Recently, I doubted my love for my long-time boyfriend and I slept with a co-worker. I have since realized that I love my boyfriend more strongly and deeply than I knew. I will never doubt it again. If I ever told my boyfriend about this infidelity, he would never speak to me again. He had a terrible childhood and was abandoned by his family. What do you advise? Move on and forgive myself, or confess and live a life without my soul mate?
Every mistake reveals something about ourselves and the nature of reality. We can t undo our errors, but we can learn from them. If we don t learn, the lessons get harder.
Regretting our mistake is not the same as learning the lesson. You write that you slept with a co-worker because you doubted the love you had for your boyfriend, and that you have since discovered a deeper love for him than you knew. You also state that you will never doubt your love again. Is this realistic? Even in the best relationships, doubts arise. In that case, what will you do? Whether or not you tell your boyfriend, be honest with yourself: Many people doubt their love at times, yet maintain their fidelity. You did not.
If you tell your boyfriend what occurred, offer no explanations or excuses; take full responsibility. Express your regret, share what you have learned and that you never intend for it to happen again. He may or may not find it in his heart to forgive you; your relationship may not survive the revelation. If you do stay together, it will take time to earn back his trust. So consider carefully whether it serves any useful purpose to unburden yourself. You want to do the right thing, but right for whom? The most caring thing may be to put it behind you (but not deny or forget it), and to re-forge your bond based on greater strength and fidelity. As painful as your current situation may seem, it is actually one of the easy lessons. At least you made this mistake, and felt the results, before you took formal marriage vows of fidelity before God, friends, and family.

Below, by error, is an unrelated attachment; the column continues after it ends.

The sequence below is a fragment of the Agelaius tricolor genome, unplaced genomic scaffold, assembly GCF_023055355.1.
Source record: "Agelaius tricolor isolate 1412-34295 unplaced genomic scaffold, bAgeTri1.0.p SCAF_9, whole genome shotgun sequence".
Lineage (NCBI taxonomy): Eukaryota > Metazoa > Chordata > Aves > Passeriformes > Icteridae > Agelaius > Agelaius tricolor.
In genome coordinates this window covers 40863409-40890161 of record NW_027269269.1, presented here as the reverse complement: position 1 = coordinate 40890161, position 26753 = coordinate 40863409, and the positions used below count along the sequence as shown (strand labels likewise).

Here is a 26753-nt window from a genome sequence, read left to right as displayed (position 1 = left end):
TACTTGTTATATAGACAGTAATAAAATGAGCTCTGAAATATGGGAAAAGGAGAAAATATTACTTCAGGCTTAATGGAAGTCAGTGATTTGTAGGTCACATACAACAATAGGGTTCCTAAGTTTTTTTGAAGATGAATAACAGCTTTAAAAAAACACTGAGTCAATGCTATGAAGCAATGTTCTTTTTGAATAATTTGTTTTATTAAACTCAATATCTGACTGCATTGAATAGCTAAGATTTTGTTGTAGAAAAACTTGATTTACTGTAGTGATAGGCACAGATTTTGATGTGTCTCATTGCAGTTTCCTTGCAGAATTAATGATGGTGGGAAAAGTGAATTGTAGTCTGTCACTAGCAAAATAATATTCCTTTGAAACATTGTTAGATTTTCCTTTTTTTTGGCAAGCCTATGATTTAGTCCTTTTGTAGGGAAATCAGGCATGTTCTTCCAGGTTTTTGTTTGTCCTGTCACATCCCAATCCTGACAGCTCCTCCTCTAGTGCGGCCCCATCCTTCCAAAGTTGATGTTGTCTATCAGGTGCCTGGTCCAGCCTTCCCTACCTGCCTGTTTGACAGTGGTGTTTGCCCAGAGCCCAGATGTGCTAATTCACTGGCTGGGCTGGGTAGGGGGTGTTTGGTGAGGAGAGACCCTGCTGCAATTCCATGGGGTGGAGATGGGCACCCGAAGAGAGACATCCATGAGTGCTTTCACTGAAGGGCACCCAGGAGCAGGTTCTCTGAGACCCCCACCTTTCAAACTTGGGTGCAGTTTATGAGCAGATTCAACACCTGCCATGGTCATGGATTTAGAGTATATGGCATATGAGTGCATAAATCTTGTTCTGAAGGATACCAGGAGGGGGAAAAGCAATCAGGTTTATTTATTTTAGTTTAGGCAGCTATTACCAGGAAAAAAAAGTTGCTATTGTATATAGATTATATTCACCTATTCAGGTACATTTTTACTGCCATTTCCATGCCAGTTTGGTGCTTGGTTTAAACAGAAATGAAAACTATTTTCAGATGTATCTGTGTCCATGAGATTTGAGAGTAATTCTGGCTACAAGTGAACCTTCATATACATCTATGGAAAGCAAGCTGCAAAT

In the school of daily life, we are not here to be perfect, but to live and learn, to fall and to rise again to evolve and strive toward our highest potential. May this difficult experience become an easy lesson and a blessing that transforms your life.
My girlfriend left me two months ago. I constantly think of her, while at work or at the gym, or even on a date. I feel a connection with her that I cannot sever; she has moved on but confesses to me that she still misses me and thinks of me. How do you deal with the pain of a broken heart?